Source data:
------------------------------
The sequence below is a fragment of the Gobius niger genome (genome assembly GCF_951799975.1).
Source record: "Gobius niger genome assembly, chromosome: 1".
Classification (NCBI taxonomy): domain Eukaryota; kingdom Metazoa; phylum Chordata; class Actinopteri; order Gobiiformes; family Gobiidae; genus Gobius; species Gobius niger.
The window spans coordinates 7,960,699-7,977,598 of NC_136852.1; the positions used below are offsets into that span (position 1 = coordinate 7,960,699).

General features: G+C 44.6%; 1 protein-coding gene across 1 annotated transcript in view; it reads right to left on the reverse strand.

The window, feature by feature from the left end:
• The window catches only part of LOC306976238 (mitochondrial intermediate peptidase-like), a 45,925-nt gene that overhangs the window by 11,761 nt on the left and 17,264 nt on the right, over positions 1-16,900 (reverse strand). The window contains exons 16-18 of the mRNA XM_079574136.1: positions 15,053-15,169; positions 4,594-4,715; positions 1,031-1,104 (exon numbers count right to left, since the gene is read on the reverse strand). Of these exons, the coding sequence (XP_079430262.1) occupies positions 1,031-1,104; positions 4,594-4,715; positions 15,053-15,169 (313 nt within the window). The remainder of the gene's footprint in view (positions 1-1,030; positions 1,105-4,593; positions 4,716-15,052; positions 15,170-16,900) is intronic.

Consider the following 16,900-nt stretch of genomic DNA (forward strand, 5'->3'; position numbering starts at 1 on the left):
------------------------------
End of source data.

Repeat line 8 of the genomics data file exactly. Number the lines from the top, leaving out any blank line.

Consider the following 16,900-nt stretch of genomic DNA (forward strand, 5'->3'; position numbering starts at 1 on the left):